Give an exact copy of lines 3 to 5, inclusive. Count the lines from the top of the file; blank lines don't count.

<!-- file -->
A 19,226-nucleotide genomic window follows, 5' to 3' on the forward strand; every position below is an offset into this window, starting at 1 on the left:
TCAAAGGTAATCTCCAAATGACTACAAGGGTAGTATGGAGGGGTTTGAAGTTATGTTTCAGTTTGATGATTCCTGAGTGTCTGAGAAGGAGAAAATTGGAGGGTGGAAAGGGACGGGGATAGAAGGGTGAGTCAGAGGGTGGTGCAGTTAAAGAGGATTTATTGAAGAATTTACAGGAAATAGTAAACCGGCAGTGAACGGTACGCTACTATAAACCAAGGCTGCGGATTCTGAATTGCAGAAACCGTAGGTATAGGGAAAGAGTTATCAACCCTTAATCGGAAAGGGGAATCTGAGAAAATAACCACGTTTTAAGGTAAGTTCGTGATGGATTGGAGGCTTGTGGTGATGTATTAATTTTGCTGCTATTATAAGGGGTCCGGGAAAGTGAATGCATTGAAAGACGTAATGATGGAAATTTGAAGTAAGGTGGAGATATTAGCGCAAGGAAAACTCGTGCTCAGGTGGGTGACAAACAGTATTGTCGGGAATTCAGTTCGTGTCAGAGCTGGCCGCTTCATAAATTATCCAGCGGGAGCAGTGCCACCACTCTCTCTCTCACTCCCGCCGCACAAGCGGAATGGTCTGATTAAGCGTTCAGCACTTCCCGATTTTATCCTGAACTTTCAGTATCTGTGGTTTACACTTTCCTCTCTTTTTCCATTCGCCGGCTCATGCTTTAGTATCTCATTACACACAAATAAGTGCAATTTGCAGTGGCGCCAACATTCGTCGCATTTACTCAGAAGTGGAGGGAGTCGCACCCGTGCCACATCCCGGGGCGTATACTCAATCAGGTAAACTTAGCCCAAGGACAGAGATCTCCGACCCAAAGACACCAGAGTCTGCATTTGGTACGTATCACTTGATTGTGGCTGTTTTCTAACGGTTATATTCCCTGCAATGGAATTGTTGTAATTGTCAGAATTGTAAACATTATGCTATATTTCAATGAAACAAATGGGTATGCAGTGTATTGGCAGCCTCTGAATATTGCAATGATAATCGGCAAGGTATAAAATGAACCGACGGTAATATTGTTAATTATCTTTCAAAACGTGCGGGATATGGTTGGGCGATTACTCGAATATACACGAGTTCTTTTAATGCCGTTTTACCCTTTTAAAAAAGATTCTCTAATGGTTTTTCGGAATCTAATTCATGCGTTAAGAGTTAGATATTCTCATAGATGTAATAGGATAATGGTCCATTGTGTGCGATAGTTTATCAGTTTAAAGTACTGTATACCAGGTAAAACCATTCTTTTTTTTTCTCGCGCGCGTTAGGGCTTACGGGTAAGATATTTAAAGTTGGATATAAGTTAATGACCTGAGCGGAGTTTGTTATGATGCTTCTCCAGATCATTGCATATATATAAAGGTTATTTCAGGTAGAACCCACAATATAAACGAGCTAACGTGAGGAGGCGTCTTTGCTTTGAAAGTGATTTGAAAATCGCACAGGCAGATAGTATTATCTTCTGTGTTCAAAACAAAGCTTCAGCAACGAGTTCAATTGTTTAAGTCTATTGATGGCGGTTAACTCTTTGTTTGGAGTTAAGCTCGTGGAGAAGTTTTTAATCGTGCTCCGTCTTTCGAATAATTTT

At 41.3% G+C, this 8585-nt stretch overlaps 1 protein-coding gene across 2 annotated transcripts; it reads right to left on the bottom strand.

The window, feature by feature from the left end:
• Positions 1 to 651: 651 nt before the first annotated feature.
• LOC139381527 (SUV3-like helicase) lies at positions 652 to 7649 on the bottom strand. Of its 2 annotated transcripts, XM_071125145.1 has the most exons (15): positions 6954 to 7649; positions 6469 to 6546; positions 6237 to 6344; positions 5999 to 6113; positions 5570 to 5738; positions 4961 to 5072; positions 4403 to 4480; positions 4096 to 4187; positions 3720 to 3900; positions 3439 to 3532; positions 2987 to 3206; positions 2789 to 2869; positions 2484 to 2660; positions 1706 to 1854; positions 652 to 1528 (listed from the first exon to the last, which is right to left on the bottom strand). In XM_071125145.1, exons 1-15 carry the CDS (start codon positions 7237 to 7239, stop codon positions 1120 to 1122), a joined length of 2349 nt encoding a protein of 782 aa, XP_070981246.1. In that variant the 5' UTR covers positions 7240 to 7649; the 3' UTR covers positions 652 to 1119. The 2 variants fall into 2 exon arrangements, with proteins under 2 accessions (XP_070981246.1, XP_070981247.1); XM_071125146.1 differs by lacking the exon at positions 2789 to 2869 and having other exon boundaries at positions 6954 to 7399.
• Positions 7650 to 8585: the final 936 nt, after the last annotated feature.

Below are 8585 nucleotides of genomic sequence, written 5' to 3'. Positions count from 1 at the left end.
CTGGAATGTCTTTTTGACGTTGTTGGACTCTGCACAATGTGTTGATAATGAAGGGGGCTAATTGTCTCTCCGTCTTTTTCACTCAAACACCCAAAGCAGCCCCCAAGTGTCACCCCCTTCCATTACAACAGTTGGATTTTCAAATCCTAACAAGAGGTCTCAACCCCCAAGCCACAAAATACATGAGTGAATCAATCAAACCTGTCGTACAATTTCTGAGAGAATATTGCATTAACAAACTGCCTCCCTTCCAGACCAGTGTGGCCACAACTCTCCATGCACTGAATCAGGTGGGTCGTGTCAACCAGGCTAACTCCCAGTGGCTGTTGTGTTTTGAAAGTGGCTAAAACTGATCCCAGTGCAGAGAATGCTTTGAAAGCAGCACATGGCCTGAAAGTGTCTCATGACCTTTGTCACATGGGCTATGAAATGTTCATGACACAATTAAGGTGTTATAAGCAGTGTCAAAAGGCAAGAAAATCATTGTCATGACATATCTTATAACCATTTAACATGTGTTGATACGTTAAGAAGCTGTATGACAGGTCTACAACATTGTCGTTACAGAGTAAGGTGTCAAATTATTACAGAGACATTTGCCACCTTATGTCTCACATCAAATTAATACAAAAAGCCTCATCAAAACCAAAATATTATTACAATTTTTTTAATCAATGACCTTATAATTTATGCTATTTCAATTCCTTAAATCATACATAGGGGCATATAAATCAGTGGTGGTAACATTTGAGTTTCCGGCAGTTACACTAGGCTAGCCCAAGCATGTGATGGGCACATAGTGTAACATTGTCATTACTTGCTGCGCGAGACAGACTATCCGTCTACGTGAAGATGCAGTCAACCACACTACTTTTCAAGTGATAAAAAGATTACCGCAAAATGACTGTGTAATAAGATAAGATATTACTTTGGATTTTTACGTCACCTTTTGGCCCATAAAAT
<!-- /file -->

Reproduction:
At 41.3% G+C, this 8585-nt stretch overlaps 1 protein-coding gene across 2 annotated transcripts; it reads right to left on the bottom strand.

The window, feature by feature from the left end:
• Positions 1 to 651: 651 nt before the first annotated feature.